Development of innovative analytical methodologies, mainly focused on X-ray fluorescence spectrometry, to characterise building materials and their degradation processes based on the study performed in the historical building Punta Begoña Galleries (Getxo, Basque Country, Spain)
García Florentino, Cristina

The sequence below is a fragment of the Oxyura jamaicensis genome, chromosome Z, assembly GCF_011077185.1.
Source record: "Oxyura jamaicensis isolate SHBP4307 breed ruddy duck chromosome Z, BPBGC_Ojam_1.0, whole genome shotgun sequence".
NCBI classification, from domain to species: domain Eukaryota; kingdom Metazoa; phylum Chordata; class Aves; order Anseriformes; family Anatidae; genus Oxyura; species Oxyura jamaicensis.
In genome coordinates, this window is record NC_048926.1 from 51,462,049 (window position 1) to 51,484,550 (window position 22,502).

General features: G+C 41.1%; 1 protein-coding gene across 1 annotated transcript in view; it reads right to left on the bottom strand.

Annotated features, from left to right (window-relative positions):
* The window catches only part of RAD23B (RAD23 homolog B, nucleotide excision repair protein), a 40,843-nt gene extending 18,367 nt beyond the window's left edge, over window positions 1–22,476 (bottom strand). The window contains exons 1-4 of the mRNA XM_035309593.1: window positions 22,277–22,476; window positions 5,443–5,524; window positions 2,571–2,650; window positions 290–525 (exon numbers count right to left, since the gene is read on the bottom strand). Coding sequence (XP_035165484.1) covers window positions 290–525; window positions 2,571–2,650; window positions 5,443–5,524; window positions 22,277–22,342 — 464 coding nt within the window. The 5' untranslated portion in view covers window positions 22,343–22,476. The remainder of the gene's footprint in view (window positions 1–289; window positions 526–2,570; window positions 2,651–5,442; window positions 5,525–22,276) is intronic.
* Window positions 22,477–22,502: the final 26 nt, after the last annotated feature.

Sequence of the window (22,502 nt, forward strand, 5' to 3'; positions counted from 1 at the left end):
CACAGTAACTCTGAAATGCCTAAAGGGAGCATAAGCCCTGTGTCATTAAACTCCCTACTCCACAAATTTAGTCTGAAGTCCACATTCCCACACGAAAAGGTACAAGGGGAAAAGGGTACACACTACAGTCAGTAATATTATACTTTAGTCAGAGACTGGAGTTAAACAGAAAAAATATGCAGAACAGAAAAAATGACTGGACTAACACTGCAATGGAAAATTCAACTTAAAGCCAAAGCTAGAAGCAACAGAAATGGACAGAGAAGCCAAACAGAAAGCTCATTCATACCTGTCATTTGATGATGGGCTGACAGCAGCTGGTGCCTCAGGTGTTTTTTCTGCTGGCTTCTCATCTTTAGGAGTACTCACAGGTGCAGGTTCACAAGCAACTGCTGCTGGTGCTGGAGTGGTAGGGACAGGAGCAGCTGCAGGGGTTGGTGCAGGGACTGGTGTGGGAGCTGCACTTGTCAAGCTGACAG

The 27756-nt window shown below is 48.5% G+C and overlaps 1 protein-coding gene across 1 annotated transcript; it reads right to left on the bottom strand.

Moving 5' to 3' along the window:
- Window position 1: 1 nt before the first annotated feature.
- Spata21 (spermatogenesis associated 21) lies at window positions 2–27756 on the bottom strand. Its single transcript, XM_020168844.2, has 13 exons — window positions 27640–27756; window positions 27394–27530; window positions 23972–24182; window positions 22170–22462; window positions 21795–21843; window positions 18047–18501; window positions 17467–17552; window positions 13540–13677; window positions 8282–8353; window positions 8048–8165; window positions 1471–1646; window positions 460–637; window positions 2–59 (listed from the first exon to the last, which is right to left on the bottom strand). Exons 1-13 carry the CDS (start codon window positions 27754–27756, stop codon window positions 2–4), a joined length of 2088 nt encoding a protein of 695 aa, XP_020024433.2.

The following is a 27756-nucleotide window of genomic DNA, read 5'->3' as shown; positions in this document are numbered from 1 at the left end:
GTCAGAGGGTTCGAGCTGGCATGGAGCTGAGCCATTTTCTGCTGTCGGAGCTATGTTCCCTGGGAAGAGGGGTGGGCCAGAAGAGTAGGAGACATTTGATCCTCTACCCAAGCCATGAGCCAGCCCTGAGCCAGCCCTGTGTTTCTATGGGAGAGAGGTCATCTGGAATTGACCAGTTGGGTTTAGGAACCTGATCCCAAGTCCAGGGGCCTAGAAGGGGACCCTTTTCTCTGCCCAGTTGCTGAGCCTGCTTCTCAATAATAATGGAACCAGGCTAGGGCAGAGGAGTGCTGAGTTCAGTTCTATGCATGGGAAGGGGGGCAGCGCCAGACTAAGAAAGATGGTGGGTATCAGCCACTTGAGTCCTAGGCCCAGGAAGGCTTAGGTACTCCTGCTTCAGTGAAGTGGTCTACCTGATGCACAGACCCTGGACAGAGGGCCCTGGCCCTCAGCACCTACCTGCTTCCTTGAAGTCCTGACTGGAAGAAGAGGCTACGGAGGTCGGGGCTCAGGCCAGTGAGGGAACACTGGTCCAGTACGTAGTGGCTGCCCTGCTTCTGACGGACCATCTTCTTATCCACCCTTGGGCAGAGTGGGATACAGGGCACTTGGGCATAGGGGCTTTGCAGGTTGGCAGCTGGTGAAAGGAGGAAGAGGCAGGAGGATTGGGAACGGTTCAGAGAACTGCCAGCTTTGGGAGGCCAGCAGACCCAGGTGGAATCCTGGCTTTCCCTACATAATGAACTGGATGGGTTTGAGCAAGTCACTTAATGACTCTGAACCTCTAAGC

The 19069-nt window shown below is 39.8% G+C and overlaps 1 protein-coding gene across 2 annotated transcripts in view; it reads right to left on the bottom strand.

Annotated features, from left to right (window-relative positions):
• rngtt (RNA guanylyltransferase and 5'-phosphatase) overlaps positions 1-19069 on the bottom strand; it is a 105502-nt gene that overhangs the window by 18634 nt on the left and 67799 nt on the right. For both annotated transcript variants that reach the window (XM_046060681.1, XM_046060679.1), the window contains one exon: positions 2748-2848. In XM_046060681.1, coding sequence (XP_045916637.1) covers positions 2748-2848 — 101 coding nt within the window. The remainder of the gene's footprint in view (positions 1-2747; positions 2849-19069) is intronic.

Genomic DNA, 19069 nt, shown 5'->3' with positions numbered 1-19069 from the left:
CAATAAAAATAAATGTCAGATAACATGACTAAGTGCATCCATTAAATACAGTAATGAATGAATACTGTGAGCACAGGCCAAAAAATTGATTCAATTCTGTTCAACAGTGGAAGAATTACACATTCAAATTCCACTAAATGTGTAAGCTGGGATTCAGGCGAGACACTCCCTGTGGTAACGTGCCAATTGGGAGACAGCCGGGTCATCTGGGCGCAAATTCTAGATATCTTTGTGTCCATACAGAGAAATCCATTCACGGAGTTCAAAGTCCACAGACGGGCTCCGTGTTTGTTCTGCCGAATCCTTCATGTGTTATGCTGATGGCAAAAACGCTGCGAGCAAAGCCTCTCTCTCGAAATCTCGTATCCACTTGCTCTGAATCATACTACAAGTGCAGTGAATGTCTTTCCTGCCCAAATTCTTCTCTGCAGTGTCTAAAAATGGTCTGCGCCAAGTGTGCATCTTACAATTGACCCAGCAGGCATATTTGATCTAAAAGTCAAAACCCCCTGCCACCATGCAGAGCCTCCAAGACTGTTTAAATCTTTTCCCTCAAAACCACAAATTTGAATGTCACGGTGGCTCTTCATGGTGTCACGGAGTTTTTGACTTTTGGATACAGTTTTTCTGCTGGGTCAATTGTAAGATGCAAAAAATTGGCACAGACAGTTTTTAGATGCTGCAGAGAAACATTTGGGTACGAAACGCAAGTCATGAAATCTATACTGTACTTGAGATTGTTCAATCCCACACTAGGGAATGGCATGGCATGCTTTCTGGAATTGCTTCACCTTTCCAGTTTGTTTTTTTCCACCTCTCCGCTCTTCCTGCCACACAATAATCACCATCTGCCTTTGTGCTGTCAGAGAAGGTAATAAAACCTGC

The characterisation and preservation of Cultural Heritage is of great importance in order to understand and preserve human evolution and history. Mortars are usually the main material employed in the construction of buildings belonging to Cultural Heritage. These building materials are multi-layered complex systems, often characterised by an inhomogeneous structure with a composition varying surprisingly depending on their geographical location and time period. The characterisation of the original composition and the definition of the degradation reactions of mortars can give assistance to restorers and can lead to propose new ways for future conservation (e.g. preventive conservation). In this PhD. Thesis, new Analytical Methodologies have been developed for the characterisation of mortars and the diagnosis of pathologies present on them, trying to encompass some of the most important facts present in the current evolution of the science dedicated to Cultural Heritage. Portable devices based on elemental and molecular spectroscopic techniques have been demonstrated as powerful tools to extract reliable conclusions without extracting any sample, which is of high importance when dealing with objects belonging to Cultural Heritage. On the one hand, different new easy and cost-effective natural and artificial passive samplers useful for the characterisation of the increasing atmospheric Particulate Matter in the current atmosphere are proposed in order to study the effect of its deposition over the building materials. On the other hand, the advantages of the increasing in situ non-destructive analytical techniques are also shown as well as the development of new X-ray fluorescence based quantification methodologies as an easy, cost effective and Green Analytical Chemistry option to other more traditionally employed techniques for the characterisation of building materials and their degradation products. At the time of starting the project of this PhD. Thesis, the University of the Basque Country UPV/EHU and the City Council of Getxo (Basque Country, Spain) signed an agreement to recover a highly degraded historical building, the Punta Begoña Galleries. The proposed methodologies have been developed based on the materials from this building and the degradation processes that are suffering.